BEIJING -- China, the world's biggest emitter of greenhouse gases, announced generally moderate new energy and climate targets on Friday that give little sign that it will step up its pace in combatting climate change.
On a smoggy day in Beijing, Premier Li Keqiang said the country will reduce carbon emissions per unit of economic output by 18% over the next five years. He was speaking at the annual meeting of the National People’s Congress, China's ceremonial legislature, that began Friday.
The meeting is China's highest-profile political event of the year, where the ruling Communist Party unveils new policies and legislation.
The 18% target is the same as in the previous five-year economic plan. The country uses carbon emissions per unit of economic output, or carbon intensity, instead of absolute emission reduction targets.
“We were very keen to see what the 14th five-year plan would say about how to actually get there, or maybe even more ambitious targets,” said Dimitri de Boer, chief representative of ClientEarth, an environmental law charity. “What we’ve seen of the actual plan is that there is a target on reducing carbon intensity by 2025 but we can’t tell what exactly that means in total emissions.”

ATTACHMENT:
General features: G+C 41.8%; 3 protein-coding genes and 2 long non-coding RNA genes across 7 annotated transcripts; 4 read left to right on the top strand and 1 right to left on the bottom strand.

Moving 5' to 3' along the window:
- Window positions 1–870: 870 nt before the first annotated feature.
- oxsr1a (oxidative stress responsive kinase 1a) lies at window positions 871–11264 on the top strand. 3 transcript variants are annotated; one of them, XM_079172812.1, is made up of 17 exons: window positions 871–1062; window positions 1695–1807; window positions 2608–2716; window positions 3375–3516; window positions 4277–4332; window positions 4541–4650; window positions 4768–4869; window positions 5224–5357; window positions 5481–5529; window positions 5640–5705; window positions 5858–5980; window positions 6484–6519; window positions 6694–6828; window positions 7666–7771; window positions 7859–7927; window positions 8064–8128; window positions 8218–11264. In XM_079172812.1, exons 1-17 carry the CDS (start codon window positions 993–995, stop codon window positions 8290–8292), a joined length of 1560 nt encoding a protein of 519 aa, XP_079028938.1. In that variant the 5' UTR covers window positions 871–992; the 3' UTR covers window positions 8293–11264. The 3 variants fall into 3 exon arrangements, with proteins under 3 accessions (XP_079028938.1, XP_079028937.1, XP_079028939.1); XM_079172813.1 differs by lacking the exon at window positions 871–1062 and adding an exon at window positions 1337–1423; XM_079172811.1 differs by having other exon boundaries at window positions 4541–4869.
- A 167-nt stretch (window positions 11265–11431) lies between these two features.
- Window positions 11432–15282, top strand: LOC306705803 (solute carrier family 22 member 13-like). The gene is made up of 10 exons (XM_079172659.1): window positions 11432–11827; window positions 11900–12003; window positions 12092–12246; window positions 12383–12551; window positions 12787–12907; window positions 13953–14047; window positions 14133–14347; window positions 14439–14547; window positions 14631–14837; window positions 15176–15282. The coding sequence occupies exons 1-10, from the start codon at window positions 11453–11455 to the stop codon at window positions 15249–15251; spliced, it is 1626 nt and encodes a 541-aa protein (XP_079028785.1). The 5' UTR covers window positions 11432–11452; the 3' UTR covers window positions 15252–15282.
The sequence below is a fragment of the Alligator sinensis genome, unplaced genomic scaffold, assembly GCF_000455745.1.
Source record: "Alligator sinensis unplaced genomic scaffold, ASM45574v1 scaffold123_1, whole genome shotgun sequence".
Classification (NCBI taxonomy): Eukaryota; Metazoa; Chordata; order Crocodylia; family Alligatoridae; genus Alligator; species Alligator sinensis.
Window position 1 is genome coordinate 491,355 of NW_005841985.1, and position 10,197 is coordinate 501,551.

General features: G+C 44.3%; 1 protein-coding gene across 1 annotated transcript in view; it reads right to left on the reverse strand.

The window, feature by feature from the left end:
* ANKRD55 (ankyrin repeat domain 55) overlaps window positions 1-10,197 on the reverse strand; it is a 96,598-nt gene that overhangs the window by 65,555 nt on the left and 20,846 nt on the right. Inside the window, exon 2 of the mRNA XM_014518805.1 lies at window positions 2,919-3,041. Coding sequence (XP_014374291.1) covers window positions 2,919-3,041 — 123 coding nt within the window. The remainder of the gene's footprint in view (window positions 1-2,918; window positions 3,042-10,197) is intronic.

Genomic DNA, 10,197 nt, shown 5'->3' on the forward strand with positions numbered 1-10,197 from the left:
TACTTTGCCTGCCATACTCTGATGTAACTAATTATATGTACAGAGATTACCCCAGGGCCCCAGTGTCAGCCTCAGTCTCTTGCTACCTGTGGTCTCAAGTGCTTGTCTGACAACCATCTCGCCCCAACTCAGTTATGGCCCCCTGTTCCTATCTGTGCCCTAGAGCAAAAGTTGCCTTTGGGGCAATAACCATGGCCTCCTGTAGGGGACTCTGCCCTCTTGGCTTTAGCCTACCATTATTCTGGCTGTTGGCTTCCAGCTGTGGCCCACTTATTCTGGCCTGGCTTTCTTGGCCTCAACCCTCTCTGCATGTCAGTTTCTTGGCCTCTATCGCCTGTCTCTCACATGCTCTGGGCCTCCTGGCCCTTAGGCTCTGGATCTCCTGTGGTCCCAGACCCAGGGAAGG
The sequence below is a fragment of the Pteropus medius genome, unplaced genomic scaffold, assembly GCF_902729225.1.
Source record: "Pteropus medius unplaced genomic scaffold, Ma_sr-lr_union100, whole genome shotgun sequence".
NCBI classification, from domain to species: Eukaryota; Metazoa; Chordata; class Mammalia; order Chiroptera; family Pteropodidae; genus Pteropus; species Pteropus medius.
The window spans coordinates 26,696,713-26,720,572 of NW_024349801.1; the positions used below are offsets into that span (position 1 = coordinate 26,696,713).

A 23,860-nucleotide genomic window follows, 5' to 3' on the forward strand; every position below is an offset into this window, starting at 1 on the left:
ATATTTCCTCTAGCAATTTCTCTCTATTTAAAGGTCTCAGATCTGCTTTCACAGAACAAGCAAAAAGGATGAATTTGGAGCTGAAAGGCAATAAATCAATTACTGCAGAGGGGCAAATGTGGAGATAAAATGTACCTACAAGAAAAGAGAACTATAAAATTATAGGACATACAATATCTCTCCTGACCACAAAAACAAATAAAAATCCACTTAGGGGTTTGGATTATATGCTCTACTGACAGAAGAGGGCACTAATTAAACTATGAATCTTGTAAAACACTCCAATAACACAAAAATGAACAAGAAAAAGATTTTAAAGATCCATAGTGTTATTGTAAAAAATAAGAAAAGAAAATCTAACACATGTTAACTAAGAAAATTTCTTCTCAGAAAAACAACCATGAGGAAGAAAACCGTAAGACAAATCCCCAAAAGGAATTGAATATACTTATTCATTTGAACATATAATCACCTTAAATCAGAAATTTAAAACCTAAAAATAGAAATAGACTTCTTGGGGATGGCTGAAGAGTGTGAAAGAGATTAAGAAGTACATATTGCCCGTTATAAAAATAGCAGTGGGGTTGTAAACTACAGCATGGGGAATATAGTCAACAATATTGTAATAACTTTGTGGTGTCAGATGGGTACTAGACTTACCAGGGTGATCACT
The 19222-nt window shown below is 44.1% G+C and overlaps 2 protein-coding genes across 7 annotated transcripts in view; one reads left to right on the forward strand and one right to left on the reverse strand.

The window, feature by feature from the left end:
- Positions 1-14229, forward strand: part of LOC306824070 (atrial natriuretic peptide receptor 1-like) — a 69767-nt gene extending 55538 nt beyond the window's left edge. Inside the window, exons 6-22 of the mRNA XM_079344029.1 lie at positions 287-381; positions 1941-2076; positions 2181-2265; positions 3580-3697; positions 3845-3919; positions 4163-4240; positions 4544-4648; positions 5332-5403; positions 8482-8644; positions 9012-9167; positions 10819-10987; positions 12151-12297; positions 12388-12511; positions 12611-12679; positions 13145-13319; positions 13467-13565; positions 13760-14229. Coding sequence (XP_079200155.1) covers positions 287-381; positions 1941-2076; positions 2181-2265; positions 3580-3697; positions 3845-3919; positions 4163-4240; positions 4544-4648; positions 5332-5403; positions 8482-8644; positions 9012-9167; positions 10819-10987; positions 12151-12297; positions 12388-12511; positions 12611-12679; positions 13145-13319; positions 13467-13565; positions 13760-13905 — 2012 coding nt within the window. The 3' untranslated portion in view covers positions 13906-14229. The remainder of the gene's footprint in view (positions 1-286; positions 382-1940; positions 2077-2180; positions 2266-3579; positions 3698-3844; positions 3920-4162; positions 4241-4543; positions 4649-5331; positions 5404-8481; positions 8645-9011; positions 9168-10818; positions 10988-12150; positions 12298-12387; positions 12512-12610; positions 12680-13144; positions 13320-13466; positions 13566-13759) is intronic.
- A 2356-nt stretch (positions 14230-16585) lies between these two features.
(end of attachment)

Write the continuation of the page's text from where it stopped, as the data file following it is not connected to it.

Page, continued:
In September, President Xi Jinping announced that China would aim for carbon neutrality by 2060, and a peak in emissions by 2030. The carbon neutrality announcement led many to expect there would be sharper targets.
Government planners offered a few more specifics in a summary of the new five-year plan. It sets a target for non-fossil energy to account for 20% of total energy consumption by 2025, which will require further investment in solar and wind energy. It did not mention any ban on new coal projects, which experts say would be a significant step.
China obtains 60% of its power from coal and is the world’s biggest source of climate-changing industrial pollution. As a result, its carbon intensity is higher than any other country.
Climate change experts say the new plan does not include indicators previously given by the government, such as a 5-year GDP target, which would set more concrete limits since carbon intensity is calculated using GDP.
Lauri Myllyvirta, lead analyst at the Centre for Research on Energy and Clean Air in Helsinki, said the lack of such concrete numbers could be good because it could offer the government more flexibility in pursuing green policies.
Many are waiting to see whether the government will unveil more detailed regulations on carbon-intense industries such as steel and cement manufacturing later this year.
Although the new target continues the same pace as the previous five-year plan, experts say achieving it will be harder given earlier gains.
The country achieved a 18.6% reduction in the last five-year period.
“It should be more challenging than in the last five years because you are doing better … the marginal cost will be higher," said Zou Ji, president of Energy Foundation China, a charity dedicated to sustainable economic development.
Whether China will pick up its pace remains to be seen.
“This is very gradual progress at best,” said Myllyvirta. “It’s much more of continuing business as usual.”
Wu reported from Taipei, Taiwan.